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Traffic Engineers: Thieves of Time

The suburban streets of America are ridiculously wide, eliminating any sense of neighborhood. A trip across the street is not only a serious undertaking, requiring several layers of clothes in winter and a canteen and backpack in summer, it downright dangerous for the nation’s children, as they remain exposed on the street for 50% longer than they would were the street widths normal. The suburban sprawl exacerbated by the excess land necessary for these bloated boulevards makes any effort toward rapid transit difficult, if not impossible.

Why do we have such a foolish situation? Because a committee of traffic engineers in the 1940s decided that, for maximum safety, streets should allow two firetrucks to pass by each other at 50 miles per hour. Just the thing you want: Firetrucks drag-racing in your cul-de-sac.

Having achieved this milestone, these same fools:

  1. Enclosed shopping mall parking lots, so that you have to drive an extra five miles to get to the exit, aiding and abetting air pollution.
  2. Posted signs on major thoroughfares so you can’t hang a U-Turn for ten or fifteen miles past the logical place to do so, again ensuring you have the most time possible to enjoy our nation’s roadways, while polluting them.
  3. Developed 8-way controlled intersections with individual left turn lights. In Silicon Valley, these lights typically only complete a full cycle around every six and a half hours. Miss the light and you’ll be lucky to get to work by 3:00.
  4. Double-striped all the country roads so that if you get behind a slow car, you will remain so until you reach the outskirts of Cleveland. There's an added benefit: now that these empty roads have a stripe down the middle, you can no longer drive down the middle of the road where you might have time to avoid being struck by a deer that suddenly darts onto the road. Instead, with your being a foot from the underbrush, it's instant thud!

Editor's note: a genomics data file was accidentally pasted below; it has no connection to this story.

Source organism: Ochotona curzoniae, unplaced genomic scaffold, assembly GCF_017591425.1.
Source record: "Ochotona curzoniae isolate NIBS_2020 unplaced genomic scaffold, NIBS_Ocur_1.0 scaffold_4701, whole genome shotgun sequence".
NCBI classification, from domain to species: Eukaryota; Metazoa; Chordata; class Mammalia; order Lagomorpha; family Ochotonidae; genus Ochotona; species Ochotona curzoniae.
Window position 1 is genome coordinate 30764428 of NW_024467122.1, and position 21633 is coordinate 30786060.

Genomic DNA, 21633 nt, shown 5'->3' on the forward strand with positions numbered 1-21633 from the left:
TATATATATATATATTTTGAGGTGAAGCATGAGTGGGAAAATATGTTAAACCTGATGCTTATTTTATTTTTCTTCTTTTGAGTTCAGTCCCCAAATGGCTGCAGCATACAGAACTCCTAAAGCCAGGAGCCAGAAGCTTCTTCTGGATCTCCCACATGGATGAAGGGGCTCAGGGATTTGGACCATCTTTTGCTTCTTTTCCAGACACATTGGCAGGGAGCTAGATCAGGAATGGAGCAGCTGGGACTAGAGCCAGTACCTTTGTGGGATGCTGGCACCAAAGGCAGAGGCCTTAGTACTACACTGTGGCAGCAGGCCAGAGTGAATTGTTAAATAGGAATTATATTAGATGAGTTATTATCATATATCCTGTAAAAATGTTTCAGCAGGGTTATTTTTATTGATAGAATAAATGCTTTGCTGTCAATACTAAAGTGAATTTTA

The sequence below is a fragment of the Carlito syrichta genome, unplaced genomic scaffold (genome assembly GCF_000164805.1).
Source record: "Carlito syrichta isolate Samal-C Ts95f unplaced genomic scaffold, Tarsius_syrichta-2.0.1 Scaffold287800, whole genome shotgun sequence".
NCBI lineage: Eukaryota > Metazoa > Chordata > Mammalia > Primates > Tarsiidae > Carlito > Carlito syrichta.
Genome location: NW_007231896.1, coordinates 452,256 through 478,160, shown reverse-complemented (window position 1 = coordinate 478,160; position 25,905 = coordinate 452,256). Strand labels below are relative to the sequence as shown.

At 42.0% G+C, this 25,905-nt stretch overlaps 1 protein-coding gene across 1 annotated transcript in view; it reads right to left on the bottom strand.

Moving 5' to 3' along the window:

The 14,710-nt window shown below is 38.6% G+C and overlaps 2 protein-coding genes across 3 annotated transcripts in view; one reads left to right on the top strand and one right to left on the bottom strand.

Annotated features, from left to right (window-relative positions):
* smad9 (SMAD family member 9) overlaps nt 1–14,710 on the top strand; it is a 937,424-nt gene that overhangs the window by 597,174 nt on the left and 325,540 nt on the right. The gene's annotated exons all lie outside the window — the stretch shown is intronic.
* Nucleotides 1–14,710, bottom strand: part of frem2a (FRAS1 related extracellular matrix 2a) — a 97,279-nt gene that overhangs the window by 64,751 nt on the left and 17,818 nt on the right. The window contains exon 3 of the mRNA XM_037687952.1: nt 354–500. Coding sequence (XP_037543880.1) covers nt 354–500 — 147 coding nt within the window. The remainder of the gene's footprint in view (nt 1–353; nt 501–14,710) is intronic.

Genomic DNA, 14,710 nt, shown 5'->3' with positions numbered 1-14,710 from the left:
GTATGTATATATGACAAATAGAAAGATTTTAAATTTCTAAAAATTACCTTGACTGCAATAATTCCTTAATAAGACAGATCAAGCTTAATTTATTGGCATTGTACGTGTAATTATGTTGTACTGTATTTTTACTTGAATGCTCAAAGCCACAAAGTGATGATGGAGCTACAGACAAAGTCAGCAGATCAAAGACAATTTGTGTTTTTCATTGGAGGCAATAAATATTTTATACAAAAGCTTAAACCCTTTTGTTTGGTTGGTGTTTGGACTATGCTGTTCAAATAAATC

5. Forbade, except in the most enlightened states, left turns against the red left arrow, even when there is not another car within 800 miles.
  6. Having built neighborhood streets capable of hosting a grande prix, they then constructed all manner of ugly barricades and barriers, humps and dips, ensuring that no one could actually drive on the streets, including fire trucks. That shunted most traffic onto a few widespread arteries, ensuring that you can enjoy bumper-to-bumpter traffic even at four in the morning.

All of this work is supposed to save lives, but let’s look at the numbers:

In 1992, 39,985 people met their deaths on the USA’s roadways. Let us say, for sake of argument, that all the delays and obstructions the traffic engineers have thrown in our paths is saving lives in an amount equal to 50% of that figure, or around 20,000 people. (I suspect this figure is quite high, but let’s give the traffic engineers the benefit of the doubt.)

The odds of your being one of those additional 20,000 people killed would be pretty slight: these extra deaths would work out to 7.8 people per 100,000 population. But we can't really work with that statistic until we compute the amount of time out of our lives we would lose were we one of those victims. Traffic accident victims die around 31 years before their time on average. 31 years works out to 275,064 hours. This is the total time the traffic engineers are adding to each of those 20,000 lives by their mighty efforts.

Here’s the final step that lets us see what the traffic engineers have done to us: Take that 275,064 hours and multiply it by the slim chance of your being a victim in the first place (7.8654E-5) and you get the average time per year that the traffic engineers are saving you by protecting you from yourself: 21 hours, 38 minutes, and 6 seconds.

Compare that annual figure to the time these guys are costing you by making you drive way out of your way and wait interminably at traffic lights. I figure I lose a conservative 15 minutes per day, or around 91 hours and 15 minutes per year.

If you subtract the time the traffic engineers are “saving” you through their misplaced efforts from the time they are robbing you of while you wait and wait and wait, it comes to a loss, in my case, of just under 60 hours a year. That’s two and a half days a year, or around six months over the course of my lifetime. Six months taken out of my life!

One of the early self-styled traffic engineers was the guy that laid out San Francisco’s Market Street in the 1840s. This clown built a main street that started from nowhere (still does), ended nowhere (still does), and was wide enough to turn a 12-horse team (the 1800s equivalent to the silliness of a couple of joy-riding fire trucks). When the good people of San Francisco discovered this fool had neatly and permanently cleaved their city in half, they formed a vigilance committee and did their best to lynch him. Unfortunatly, he escaped in a rowboat to Sausalito.

I want my six months back! Traffic engineers are motivated by a desire to control and a desire to remain employed. Safety comes third, and the rights and freedom of the people is not even on the list. I’m ready to form a vigilance committee of my own. You up for it?


  3. Howard, Philip K., The Death of Common Sense: How Law is Suffocating America, Random House, 1995

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